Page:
Date of Thesis Acceptance
Major Department or Program
Critiquing animal rights theorists' appropriation of disability for the purpose of argument, and drawing on the work of Adrienne Rich, Robert McRuer, and Alison Kafer, I theorize a system of "compulsory humanity" that illuminates the conceptual interconnectedness of humanity and cognitive rationalism. In my primary case study, I explore how pragmatic animal rights strategies that seek to compare nonhuman animals to neurotypical humans fail to achieve justice for animals and can actually backfire against animal rights goals. I then unpack how "animal intelligence" discourses that perpetuate mind/body dualism can be resisted through a new "octopus feminism" that rejects inadequate liberal feminist strategies. Focusing on the ways that the mandate to possess normative human cognition has marginalized both nonhuman animals and people with disabilities, and writing in the activist tradition of “Nothing About Us Without Us!”, I argue for a new coalitional politics centering around the theory of neurodiversity that seeks liberation for both groups.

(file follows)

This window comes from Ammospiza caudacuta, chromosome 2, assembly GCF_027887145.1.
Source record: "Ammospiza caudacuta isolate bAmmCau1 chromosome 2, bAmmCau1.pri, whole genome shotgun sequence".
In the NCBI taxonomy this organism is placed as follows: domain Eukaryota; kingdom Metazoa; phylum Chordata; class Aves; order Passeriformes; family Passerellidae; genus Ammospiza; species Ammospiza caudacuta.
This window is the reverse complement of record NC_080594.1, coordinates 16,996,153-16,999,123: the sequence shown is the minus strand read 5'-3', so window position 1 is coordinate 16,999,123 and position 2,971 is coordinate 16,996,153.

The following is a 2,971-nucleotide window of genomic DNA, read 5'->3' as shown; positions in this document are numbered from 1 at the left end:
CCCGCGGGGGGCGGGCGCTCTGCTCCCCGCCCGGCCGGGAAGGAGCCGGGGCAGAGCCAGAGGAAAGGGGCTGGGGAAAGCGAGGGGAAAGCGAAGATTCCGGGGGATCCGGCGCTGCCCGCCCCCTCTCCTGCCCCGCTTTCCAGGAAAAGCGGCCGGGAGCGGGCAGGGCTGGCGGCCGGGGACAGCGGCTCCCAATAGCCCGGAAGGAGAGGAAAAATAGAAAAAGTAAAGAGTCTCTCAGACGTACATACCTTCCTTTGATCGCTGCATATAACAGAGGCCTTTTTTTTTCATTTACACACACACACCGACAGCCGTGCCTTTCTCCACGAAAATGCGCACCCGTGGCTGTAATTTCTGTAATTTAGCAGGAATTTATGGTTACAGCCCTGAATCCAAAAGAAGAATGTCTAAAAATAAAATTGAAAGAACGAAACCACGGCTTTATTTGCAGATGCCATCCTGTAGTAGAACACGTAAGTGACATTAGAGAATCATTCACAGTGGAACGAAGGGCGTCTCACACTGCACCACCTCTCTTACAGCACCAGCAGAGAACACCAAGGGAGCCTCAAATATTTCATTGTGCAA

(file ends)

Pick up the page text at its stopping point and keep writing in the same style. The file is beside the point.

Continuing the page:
Animal Rights Coalition, Animal rights movement, Human beings, Animal intelligence, Rationalism, Human-animal relationships -- United States, Animals, People with disabilities, Civil rights -- Animals, Comparative studies -- Cross-species comparison, Whitman College 2017 -- Dissertation collection -- Gender Studies
Whitman Community Accessible Thesis
Non-exclusive license to provide limited access to my scholarly/creative work to the Whitman community via ARMINDA.
Shemitz, Arthur Benjamin, "Compulsory Humanity: Species, Ability, and the Trouble with “Animal Intelligence”" (2017). Honors Theses. 364.
In Copyright. URI: http://rightsstatements.org/vocab/InC/1.0/
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